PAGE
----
Once again on the current 39ft spring tides, the sea is entering the polluted Waterfront sites and flushing out large amounts of thick leachate into the Elizabeth Marina. To see all the Horizon posts together, click here.
Sediment settles onto the bottom and could be very harmful to marine life. The water then goes out to sea carrying residual pollutants with it.
Flooding of the Horizon excavation and subsequent discharges to the Elizabeth Marina first happened on 21 February 2019 and was reported by a resident to Environment on their hotline.
The responding officer initially shrugged it off as of being of no consequence, but later Department asked contractors to do something.
The contractors tried putting some geo-textile on the bottom of the hole to filter the sea water, but it failed to stem the silt from escaping.
We have previously warned the Department that this would happen on any Waterfront deep excavation yet they have allowed this to happen. As if this was not enough, the Water Discharge Permit that they issued is allegedly now not applicable until after the site is sealed and watertight!
The responsibility seems, therefore, to lie with the Environment Department to regulate correctly and not the contractors.
Today’s Jersey Evening Post (JEP) contains plenty of coverage – see screen shots below. It explains what we have done and what needs to be done, but the Department are silent, even not wishing to simply confirm that they took samples from the excavation and the Marina, both from the surface and the silt.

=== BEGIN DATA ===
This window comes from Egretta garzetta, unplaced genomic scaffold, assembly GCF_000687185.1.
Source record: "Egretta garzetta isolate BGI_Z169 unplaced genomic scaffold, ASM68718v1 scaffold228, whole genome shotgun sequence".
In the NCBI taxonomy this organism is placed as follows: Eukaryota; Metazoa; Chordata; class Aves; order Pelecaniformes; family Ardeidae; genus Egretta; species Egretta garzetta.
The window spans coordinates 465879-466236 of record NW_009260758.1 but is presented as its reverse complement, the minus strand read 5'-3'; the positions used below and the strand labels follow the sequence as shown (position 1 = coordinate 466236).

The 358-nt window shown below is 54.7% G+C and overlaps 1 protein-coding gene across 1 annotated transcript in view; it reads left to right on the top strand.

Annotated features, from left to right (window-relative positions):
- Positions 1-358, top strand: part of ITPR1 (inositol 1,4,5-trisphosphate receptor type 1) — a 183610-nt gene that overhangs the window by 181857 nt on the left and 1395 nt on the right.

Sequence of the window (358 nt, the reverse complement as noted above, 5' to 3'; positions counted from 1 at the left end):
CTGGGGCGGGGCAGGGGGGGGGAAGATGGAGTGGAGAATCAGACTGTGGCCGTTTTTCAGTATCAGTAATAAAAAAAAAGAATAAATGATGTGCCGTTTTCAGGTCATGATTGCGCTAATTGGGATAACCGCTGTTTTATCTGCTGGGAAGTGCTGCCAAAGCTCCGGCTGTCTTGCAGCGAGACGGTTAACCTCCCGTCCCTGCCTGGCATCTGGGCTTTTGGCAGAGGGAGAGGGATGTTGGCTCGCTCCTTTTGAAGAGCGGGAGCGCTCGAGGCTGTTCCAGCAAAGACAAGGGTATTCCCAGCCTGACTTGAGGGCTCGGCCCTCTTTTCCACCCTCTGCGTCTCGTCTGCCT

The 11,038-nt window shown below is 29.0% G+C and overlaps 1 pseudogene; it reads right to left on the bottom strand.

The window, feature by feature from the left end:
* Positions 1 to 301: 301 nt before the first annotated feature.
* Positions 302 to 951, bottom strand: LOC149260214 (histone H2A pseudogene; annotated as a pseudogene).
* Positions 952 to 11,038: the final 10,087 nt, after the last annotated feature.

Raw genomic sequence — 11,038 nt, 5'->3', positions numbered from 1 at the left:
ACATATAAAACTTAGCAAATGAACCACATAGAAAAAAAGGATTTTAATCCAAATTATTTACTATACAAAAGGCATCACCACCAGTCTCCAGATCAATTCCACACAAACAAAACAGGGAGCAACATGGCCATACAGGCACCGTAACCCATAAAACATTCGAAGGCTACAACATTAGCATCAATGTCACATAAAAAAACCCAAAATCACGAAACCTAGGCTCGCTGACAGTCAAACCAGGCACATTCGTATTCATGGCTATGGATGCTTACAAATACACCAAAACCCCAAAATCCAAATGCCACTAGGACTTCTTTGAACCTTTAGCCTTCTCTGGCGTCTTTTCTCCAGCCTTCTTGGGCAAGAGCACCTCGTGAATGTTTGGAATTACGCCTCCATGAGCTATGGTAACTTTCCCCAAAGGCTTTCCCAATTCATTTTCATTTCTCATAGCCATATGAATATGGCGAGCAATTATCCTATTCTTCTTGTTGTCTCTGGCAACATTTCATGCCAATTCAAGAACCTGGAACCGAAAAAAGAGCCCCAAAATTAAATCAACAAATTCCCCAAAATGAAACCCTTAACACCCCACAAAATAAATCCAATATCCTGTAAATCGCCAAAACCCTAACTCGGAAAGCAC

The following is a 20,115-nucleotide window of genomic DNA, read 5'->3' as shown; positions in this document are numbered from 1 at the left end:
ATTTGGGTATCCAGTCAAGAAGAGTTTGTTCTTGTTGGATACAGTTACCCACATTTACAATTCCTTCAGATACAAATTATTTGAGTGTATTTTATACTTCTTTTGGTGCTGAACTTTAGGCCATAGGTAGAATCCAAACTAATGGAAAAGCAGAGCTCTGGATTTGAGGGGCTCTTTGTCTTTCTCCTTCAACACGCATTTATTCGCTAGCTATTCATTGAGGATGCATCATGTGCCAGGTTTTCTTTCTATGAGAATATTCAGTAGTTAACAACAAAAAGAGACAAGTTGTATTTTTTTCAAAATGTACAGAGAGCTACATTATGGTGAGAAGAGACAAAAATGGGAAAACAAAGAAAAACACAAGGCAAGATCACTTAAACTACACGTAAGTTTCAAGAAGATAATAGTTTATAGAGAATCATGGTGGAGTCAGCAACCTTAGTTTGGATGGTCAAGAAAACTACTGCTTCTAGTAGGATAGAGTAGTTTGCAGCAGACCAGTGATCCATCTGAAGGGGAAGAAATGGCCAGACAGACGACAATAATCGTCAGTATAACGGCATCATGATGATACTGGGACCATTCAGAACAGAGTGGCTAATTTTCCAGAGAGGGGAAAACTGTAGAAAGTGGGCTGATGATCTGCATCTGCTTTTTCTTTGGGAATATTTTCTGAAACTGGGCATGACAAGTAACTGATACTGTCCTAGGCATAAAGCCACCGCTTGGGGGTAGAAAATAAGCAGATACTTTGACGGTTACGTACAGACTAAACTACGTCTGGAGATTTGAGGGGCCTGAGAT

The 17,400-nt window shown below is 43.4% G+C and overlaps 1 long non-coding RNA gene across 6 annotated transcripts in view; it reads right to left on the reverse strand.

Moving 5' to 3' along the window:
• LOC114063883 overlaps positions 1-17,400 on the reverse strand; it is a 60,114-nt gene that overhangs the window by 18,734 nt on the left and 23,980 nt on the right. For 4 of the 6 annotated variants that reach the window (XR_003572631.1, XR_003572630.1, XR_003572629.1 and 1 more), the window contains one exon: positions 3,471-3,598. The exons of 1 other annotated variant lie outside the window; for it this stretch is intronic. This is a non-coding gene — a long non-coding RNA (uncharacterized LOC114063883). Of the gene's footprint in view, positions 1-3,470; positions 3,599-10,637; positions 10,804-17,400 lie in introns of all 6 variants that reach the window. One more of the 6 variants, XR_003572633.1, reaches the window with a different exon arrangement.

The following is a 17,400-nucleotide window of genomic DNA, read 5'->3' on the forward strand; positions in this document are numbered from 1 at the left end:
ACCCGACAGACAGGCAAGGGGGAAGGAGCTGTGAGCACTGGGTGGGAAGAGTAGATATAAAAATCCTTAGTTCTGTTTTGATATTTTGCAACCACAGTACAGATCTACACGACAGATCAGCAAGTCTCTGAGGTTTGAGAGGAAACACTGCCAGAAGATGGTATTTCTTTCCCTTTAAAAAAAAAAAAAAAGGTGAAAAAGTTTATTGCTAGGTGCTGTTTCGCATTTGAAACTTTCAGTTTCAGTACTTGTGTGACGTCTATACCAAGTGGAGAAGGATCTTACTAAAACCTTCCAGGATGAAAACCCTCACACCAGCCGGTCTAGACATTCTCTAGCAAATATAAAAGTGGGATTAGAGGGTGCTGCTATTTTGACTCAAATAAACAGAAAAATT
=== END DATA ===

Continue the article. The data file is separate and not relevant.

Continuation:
If the results were clear, they should say so now.
Next week sees Jersey hosting an International conference on Marine Protection. We hope that the delegates will be able to advise local officers on this matter as they seem out of their depth.
Paul Chambers, Marine and Coastal Manager at the Environment Department, said this:
‘We are very fortunate to be hosting this prestigious event,’ he said. ‘It gives Jersey the opportunity to highlight recent advances in the management of our marine environment, in particular the creation of marine protected areas covering parts of our coast and offshore reefs.
‘As well as being a signatory to the OSPAR Convention, Jersey has ratified the convention’s annex on the conservation and protection of key marine habitats. This, as well as having the Minquiers and Écréhous accepted as part of OSPAR’s Marine Protected Areas network, strengthens our links with the multinational organisation.’
The silence and inaction is not good enough and both must be remedied as a matter of urgency.
You can help by lobbying politicians; thank you. States of Jersey contact details are here.
Letter from SOS Jersey to the JEP
A month ago, SOS Jersey reported flooding of the Horizon site and thick and murky discharges into the adjacent Elizabeth Marina to the Environment Department. Its response was: “We are taking this incident very seriously and are in the process of collection of evidence as part of a formal investigation”; and: “We are reserving the right of legal injunction or stop notices.”
This week has been no response to the JEP from the Department regarding the results of their investigation and what steps are to be taken to mitigate further potential pollution.